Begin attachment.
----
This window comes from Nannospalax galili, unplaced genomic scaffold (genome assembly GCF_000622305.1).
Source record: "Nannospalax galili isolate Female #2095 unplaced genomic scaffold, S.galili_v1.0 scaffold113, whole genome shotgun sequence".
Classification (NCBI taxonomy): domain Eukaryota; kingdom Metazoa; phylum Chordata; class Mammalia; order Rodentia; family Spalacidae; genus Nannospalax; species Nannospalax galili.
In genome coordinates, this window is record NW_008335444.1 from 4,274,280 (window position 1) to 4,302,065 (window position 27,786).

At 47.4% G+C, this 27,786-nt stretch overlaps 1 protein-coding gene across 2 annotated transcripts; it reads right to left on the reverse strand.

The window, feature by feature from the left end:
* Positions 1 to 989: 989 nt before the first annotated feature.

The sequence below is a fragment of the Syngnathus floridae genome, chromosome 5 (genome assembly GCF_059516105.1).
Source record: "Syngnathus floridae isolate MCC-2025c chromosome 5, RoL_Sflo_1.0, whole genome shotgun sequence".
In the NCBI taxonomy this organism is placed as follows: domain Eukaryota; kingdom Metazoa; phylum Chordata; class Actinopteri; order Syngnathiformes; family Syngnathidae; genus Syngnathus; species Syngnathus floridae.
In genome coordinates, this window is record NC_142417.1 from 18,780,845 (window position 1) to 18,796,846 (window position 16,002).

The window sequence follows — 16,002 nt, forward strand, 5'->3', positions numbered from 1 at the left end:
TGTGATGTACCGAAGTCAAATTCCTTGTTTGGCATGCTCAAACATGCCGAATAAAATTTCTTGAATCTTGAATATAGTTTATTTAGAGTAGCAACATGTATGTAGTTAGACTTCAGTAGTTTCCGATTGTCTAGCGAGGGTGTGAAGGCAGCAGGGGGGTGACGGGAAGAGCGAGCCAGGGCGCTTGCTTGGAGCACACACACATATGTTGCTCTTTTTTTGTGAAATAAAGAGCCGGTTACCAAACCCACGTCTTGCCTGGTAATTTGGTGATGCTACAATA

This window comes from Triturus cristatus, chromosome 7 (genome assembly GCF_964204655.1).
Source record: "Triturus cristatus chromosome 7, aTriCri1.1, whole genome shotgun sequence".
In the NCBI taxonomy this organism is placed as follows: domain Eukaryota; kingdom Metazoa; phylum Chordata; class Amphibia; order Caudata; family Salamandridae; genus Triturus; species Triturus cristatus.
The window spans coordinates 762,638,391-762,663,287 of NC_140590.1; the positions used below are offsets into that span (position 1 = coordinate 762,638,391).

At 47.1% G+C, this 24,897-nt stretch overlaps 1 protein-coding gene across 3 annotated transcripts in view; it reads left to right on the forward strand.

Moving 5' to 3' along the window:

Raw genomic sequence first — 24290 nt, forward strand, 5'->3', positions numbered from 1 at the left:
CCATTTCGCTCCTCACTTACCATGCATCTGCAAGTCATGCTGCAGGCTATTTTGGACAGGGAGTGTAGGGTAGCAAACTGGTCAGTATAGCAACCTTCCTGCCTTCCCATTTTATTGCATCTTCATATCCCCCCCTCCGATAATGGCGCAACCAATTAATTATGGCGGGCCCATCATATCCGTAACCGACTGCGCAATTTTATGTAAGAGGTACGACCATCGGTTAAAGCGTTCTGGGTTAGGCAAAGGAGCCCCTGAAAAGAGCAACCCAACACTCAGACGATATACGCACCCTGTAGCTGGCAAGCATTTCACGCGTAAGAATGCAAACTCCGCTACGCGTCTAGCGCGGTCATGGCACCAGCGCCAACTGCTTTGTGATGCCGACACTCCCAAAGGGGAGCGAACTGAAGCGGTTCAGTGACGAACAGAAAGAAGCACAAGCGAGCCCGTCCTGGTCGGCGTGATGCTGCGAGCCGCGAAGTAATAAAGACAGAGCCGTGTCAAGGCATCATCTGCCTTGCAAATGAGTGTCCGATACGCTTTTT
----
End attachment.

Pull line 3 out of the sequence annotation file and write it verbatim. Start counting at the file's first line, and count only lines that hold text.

Classification (NCBI taxonomy): domain Eukaryota; kingdom Metazoa; phylum Chordata; class Mammalia; order Rodentia; family Spalacidae; genus Nannospalax; species Nannospalax galili.